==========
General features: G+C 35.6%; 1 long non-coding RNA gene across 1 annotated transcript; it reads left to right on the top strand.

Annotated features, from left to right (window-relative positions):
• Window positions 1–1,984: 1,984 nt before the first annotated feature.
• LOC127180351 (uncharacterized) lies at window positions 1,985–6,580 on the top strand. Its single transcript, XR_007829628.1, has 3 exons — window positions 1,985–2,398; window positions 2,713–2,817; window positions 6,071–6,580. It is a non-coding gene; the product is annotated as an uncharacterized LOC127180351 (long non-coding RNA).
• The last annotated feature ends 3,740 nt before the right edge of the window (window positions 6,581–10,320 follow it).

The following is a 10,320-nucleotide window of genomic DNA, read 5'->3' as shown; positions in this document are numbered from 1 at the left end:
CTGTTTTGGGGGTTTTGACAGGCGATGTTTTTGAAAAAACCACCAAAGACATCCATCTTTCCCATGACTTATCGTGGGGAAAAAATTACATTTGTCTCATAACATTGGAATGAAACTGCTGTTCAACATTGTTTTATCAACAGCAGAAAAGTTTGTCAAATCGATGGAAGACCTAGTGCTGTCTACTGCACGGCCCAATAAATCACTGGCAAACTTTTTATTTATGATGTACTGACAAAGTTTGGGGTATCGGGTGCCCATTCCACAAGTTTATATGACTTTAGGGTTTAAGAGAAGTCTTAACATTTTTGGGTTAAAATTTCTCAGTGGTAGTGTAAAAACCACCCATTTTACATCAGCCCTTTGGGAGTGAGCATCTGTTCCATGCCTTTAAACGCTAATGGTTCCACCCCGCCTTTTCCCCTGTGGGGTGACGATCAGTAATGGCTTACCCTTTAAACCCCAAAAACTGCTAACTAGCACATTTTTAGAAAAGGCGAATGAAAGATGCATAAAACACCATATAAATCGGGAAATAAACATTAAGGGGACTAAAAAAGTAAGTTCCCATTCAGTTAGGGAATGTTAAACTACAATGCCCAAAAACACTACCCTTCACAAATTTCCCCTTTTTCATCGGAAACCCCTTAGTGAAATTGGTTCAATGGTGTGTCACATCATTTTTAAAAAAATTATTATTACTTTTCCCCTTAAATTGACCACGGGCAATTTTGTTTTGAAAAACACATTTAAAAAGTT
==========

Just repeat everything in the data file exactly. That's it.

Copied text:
General features: G+C 35.6%; 1 long non-coding RNA gene across 1 annotated transcript; it reads left to right on the top strand.

Annotated features, from left to right (window-relative positions):
• Window positions 1–1,984: 1,984 nt before the first annotated feature.
• LOC127180351 (uncharacterized) lies at window positions 1,985–6,580 on the top strand. Its single transcript, XR_007829628.1, has 3 exons — window positions 1,985–2,398; window positions 2,713–2,817; window positions 6,071–6,580. It is a non-coding gene; the product is annotated as an uncharacterized LOC127180351 (long non-coding RNA).
• The last annotated feature ends 3,740 nt before the right edge of the window (window positions 6,581–10,320 follow it).

The following is a 10,320-nucleotide window of genomic DNA, read 5'->3' as shown; positions in this document are numbered from 1 at the left end:
CTGTTTTGGGGGTTTTGACAGGCGATGTTTTTGAAAAAACCACCAAAGACATCCATCTTTCCCATGACTTATCGTGGGGAAAAAATTACATTTGTCTCATAACATTGGAATGAAACTGCTGTTCAACATTGTTTTATCAACAGCAGAAAAGTTTGTCAAATCGATGGAAGACCTAGTGCTGTCTACTGCACGGCCCAATAAATCACTGGCAAACTTTTTATTTATGATGTACTGACAAAGTTTGGGGTATCGGGTGCCCATTCCACAAGTTTATATGACTTTAGGGTTTAAGAGAAGTCTTAACATTTTTGGGTTAAAATTTCTCAGTGGTAGTGTAAAAACCACCCATTTTACATCAGCCCTTTGGGAGTGAGCATCTGTTCCATGCCTTTAAACGCTAATGGTTCCACCCCGCCTTTTCCCCTGTGGGGTGACGATCAGTAATGGCTTACCCTTTAAACCCCAAAAACTGCTAACTAGCACATTTTTAGAAAAGGCGAATGAAAGATGCATAAAACACCATATAAATCGGGAAATAAACATTAAGGGGACTAAAAAAGTAAGTTCCCATTCAGTTAGGGAATGTTAAACTACAATGCCCAAAAACACTACCCTTCACAAATTTCCCCTTTTTCATCGGAAACCCCTTAGTGAAATTGGTTCAATGGTGTGTCACATCATTTTTAAAAAAATTATTATTACTTTTCCCCTTAAATTGACCACGGGCAATTTTGTTTTGAAAAACACATTTAAAAAGTT